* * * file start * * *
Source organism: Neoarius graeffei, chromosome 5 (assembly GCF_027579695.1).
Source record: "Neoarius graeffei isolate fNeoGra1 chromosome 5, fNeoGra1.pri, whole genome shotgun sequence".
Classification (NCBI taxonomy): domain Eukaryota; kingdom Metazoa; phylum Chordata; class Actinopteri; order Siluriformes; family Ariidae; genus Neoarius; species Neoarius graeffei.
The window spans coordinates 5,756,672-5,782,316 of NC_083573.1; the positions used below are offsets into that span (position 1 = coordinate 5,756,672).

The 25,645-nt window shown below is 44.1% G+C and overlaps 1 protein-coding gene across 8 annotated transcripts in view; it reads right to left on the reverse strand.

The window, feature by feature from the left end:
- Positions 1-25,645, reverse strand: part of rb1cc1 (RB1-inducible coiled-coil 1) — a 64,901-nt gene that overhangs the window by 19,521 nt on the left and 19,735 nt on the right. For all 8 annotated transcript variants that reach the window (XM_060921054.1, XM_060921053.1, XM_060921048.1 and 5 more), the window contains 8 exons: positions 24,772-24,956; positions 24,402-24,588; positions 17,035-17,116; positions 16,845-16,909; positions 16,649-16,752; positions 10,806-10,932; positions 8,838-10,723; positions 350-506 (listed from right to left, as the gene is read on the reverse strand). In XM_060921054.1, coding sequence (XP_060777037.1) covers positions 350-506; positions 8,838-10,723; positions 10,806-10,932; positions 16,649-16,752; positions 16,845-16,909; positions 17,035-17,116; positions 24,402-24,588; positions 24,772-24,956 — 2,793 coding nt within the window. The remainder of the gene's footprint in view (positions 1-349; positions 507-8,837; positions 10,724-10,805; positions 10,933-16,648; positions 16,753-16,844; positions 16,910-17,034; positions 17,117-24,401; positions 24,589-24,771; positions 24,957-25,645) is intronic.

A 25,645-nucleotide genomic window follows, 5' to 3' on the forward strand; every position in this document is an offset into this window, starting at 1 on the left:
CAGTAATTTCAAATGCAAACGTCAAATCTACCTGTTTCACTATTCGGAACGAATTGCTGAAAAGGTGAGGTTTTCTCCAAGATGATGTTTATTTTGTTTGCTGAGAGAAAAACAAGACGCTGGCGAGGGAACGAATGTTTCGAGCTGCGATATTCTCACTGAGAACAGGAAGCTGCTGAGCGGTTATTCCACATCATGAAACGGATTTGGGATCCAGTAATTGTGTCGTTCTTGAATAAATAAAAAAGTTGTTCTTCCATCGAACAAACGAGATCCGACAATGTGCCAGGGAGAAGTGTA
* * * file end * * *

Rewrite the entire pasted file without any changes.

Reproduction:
Source organism: Neoarius graeffei, chromosome 5 (assembly GCF_027579695.1).
Source record: "Neoarius graeffei isolate fNeoGra1 chromosome 5, fNeoGra1.pri, whole genome shotgun sequence".
Classification (NCBI taxonomy): domain Eukaryota; kingdom Metazoa; phylum Chordata; class Actinopteri; order Siluriformes; family Ariidae; genus Neoarius; species Neoarius graeffei.
The window spans coordinates 5,756,672-5,782,316 of NC_083573.1; the positions used below are offsets into that span (position 1 = coordinate 5,756,672).

The 25,645-nt window shown below is 44.1% G+C and overlaps 1 protein-coding gene across 8 annotated transcripts in view; it reads right to left on the reverse strand.

The window, feature by feature from the left end:
- Positions 1-25,645, reverse strand: part of rb1cc1 (RB1-inducible coiled-coil 1) — a 64,901-nt gene that overhangs the window by 19,521 nt on the left and 19,735 nt on the right. For all 8 annotated transcript variants that reach the window (XM_060921054.1, XM_060921053.1, XM_060921048.1 and 5 more), the window contains 8 exons: positions 24,772-24,956; positions 24,402-24,588; positions 17,035-17,116; positions 16,845-16,909; positions 16,649-16,752; positions 10,806-10,932; positions 8,838-10,723; positions 350-506 (listed from right to left, as the gene is read on the reverse strand). In XM_060921054.1, coding sequence (XP_060777037.1) covers positions 350-506; positions 8,838-10,723; positions 10,806-10,932; positions 16,649-16,752; positions 16,845-16,909; positions 17,035-17,116; positions 24,402-24,588; positions 24,772-24,956 — 2,793 coding nt within the window. The remainder of the gene's footprint in view (positions 1-349; positions 507-8,837; positions 10,724-10,805; positions 10,933-16,648; positions 16,753-16,844; positions 16,910-17,034; positions 17,117-24,401; positions 24,589-24,771; positions 24,957-25,645) is intronic.

A 25,645-nucleotide genomic window follows, 5' to 3' on the forward strand; every position in this document is an offset into this window, starting at 1 on the left:
CAGTAATTTCAAATGCAAACGTCAAATCTACCTGTTTCACTATTCGGAACGAATTGCTGAAAAGGTGAGGTTTTCTCCAAGATGATGTTTATTTTGTTTGCTGAGAGAAAAACAAGACGCTGGCGAGGGAACGAATGTTTCGAGCTGCGATATTCTCACTGAGAACAGGAAGCTGCTGAGCGGTTATTCCACATCATGAAACGGATTTGGGATCCAGTAATTGTGTCGTTCTTGAATAAATAAAAAAGTTGTTCTTCCATCGAACAAACGAGATCCGACAATGTGCCAGGGAGAAGTGTA